It’s a half-assed Internet comic someone whipped off at his temp job. Two karate fighters–static, fake-looking clip-art figures–ponder the insane idea that they themselves could make up imaginary fighters to practice battle techniques that aren’t even real yet. “But dude, what if they turned real on your ass? Would they battle you?” On David Rees’s My New Fighting Technique Is Unstoppable ( Web site, begun in April 2001 and updated sporadically, the blustering fighters repeatedly get their asses kicked by shifts in the very fabric of their cartoon reality. While enduring a pounding cut and pasted from the second panel, the first pixelated fighter laments, “This shit is too deep for me to think about with your foot in my face.”

Rees’s karate fighters exist in a constant state of agitation over who has the best fighting style and persona–an idea he got from reading Internet hip-hop sites, with their joyous, psychotic obsession with verbal technique. Yet in one strip the blowhards are thrown into total disarray by a dude whose fighting style is simply that he’s a see-through human circulatory system. When the fighters contemplate this ridiculously out-of-place image, they collapse in hysterical self-doubt. “I found that piece of clip art and it looked so tough,” says Rees, a New York temp worker who plays guitar in a band called the Skeleton Killers. “But I had the characters’ reaction be as normal as possible, like ‘What the fuck, I can’t believe this guy is just a circulatory system!’ I just sympathize with those guys so much, because if you were one of them you wouldn’t be clever or try to be hipper than it, you’d just be like ‘What the fuck!’–a lot of the reactions are totally heartfelt, like confusion and intimidation.”

On October 9 Rees started a new series of cartoons using generic 80s office drones. By then the Onion had managed the astounding feat of producing a tasteful, even comforting response to disaster: there were funny statistics about hugs, assurances that the terrorists were in hell, and some gentle ribbing of Bush’s father for his role in arming the terrorists. By contrast Rees’s first Get Your War On comic read like a battle rhyme. “Oh yeah! Operation: Enduring Freedom is in the house!” rant two affectless clip-art dudes, call-and-response style. “Oh yeah! Operation: Enduring Our Freedom is in the motherfucking house!” “Yes! Operation: Enduring Our Freedom To Bomb The Living Fuck Out Of You is in the house!!!”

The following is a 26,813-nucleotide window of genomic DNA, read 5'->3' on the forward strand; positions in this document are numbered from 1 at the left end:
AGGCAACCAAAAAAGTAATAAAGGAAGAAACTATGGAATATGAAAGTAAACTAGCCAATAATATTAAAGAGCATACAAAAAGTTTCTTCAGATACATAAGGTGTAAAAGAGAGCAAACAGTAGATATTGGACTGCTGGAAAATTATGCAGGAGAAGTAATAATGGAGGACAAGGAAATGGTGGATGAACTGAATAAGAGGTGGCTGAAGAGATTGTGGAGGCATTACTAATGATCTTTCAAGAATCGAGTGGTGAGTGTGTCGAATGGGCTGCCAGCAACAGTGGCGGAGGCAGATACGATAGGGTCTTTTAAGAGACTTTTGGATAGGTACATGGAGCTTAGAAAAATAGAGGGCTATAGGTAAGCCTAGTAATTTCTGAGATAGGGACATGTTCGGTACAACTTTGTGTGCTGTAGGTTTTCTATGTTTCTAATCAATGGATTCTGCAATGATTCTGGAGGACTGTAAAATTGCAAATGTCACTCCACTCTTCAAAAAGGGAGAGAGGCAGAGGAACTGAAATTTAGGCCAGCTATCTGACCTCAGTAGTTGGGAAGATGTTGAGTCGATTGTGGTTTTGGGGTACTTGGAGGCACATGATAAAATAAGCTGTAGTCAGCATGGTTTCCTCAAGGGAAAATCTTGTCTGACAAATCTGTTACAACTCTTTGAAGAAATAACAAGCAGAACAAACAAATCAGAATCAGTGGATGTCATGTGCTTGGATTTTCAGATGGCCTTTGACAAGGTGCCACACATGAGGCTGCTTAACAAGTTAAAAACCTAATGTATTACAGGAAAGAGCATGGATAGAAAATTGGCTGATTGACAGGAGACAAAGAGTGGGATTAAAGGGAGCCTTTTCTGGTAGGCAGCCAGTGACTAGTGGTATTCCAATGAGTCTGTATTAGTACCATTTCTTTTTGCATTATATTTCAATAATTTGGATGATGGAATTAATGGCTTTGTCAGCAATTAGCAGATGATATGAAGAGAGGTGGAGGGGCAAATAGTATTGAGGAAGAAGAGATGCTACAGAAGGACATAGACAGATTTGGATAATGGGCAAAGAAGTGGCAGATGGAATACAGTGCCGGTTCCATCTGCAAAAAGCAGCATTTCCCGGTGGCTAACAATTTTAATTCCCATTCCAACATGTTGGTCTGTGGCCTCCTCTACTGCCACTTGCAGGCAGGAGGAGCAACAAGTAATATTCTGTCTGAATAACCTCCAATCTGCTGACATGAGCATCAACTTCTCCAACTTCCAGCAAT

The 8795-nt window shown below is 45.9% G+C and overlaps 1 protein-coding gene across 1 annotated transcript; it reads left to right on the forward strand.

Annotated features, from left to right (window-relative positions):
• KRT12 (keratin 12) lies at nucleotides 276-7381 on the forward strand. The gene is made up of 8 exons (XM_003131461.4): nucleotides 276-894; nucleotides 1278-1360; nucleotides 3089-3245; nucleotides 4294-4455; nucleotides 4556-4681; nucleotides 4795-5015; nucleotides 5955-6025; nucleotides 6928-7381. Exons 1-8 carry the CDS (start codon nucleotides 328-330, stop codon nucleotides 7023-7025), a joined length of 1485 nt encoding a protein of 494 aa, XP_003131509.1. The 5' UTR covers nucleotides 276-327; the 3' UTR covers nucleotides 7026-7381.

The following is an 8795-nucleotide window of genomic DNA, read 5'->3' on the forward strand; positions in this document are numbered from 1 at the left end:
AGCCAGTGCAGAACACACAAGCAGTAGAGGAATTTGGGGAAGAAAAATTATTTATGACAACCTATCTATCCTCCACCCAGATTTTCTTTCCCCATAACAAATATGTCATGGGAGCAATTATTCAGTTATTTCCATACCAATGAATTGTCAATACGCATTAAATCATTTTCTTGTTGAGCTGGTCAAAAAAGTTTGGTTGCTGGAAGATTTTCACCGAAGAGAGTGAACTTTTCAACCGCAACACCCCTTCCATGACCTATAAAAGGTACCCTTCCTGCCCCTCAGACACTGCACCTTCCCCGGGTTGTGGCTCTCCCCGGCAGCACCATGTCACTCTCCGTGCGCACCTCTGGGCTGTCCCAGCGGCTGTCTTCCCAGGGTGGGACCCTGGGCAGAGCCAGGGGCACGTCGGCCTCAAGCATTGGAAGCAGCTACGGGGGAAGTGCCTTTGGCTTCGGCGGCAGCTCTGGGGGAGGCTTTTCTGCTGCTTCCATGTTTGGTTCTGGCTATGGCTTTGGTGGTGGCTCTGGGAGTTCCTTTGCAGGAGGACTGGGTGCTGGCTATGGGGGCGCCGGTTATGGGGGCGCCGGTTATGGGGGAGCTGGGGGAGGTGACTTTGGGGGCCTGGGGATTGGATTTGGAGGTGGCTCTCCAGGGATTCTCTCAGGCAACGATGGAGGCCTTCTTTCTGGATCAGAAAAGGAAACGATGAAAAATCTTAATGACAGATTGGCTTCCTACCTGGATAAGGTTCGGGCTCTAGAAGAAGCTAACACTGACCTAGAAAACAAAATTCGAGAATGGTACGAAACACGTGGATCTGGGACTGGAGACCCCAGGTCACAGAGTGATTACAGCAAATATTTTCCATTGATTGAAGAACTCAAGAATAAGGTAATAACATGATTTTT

Still confused and intimidated, the characters freak out, drink too much, cuss incessantly, and wonder what the hell is going on and to whom they can surrender to make it stop. “Who the fuck are we fighting?” says one. “Fucking Lex Luthor? When is the Death Star going to shoot that big-ass laser at us?” The comic took the almost obscene step of depicting citizens who not only felt things they shouldn’t, but shouted them into the phone. It dripped with sentiments that had practically been banned: it was ironic, alienated, and full of bile.

By forgoing the dubious certainty of a commentator or political cartoonist, Rees managed to produce one of the few public responses that didn’t ring hollow: an urgent, nonstop conversation in which the generic but outspoken characters seemed genuinely worried about themselves and each other. He got something like five million hits the first week, and the comics were E-mailed around the world. People told him it was the first time they’d laughed since the attacks. Rees says that “since October, gradually the culture’s been opening up and you’re seeing more points of view, but one reason it got forwarded so much then was a lot of people didn’t know anyone else felt that way. People told me, ‘It makes me feel less alone and less afraid–it’s helping me get through this experience.'”

Much like al Qaeda or the INS, Rees has continued to impose bizarre limitations and incomprehensible experiences on his characters: in one recent strip, a middle manager found the giant battle robot Voltron standing in his office. As a coworker implores him to grill Voltron on foreign policy, the manager passively admires the battle-bot’s firepower, until it busts out a psychopathic hymn to bombing. The manager tries to get Voltron “detained,” but he won’t leave, and by the next strip Voltron has become a fact of life, “occupying” the territory of his cubicle. With all the weirdness it condenses, Rees’s clip-art world is at least as authentic as our own.

At 7:30 on June 6 at Quimby’s (1854 W. North, 773-342-0910), Rees will be signing books and selling a limited edition of the Get Your War On comics. All author proceeds go to the Mine Detection and Dog Center’s Team Five, which is working in western Afghanistan around Herat; Rees hopes to raise enough to sponsor the team for a month. If you order the book from his Web site you get a thank-you letter telling you about the team members and what they were doing before they got into demining.

Art accompanying story in printed newspaper (not available in this archive): photo/Charles Eshelman.